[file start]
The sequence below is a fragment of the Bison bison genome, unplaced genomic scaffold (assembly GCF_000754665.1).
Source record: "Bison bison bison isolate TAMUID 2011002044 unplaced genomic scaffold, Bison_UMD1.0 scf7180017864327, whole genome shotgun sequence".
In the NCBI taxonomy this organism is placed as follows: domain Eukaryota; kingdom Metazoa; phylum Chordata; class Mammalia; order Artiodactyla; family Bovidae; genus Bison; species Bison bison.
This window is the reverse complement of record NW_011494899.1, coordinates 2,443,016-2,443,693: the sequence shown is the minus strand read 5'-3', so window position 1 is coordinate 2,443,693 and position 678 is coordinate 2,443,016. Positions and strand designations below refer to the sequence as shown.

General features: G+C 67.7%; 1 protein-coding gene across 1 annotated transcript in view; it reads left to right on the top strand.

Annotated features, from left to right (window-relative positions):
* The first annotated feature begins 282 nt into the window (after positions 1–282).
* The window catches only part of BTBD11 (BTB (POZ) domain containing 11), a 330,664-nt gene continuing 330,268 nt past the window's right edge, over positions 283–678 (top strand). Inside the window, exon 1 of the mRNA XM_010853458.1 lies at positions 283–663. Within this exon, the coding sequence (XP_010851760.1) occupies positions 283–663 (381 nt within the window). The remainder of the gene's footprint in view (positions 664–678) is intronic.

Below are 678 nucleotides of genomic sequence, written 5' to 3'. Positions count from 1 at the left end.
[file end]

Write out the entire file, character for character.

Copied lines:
The sequence below is a fragment of the Bison bison genome, unplaced genomic scaffold (assembly GCF_000754665.1).
Source record: "Bison bison bison isolate TAMUID 2011002044 unplaced genomic scaffold, Bison_UMD1.0 scf7180017864327, whole genome shotgun sequence".
In the NCBI taxonomy this organism is placed as follows: domain Eukaryota; kingdom Metazoa; phylum Chordata; class Mammalia; order Artiodactyla; family Bovidae; genus Bison; species Bison bison.
This window is the reverse complement of record NW_011494899.1, coordinates 2,443,016-2,443,693: the sequence shown is the minus strand read 5'-3', so window position 1 is coordinate 2,443,693 and position 678 is coordinate 2,443,016. Positions and strand designations below refer to the sequence as shown.

General features: G+C 67.7%; 1 protein-coding gene across 1 annotated transcript in view; it reads left to right on the top strand.

Annotated features, from left to right (window-relative positions):
* The first annotated feature begins 282 nt into the window (after positions 1–282).
* The window catches only part of BTBD11 (BTB (POZ) domain containing 11), a 330,664-nt gene continuing 330,268 nt past the window's right edge, over positions 283–678 (top strand). Inside the window, exon 1 of the mRNA XM_010853458.1 lies at positions 283–663. Within this exon, the coding sequence (XP_010851760.1) occupies positions 283–663 (381 nt within the window). The remainder of the gene's footprint in view (positions 664–678) is intronic.

Below are 678 nucleotides of genomic sequence, written 5' to 3'. Positions count from 1 at the left end.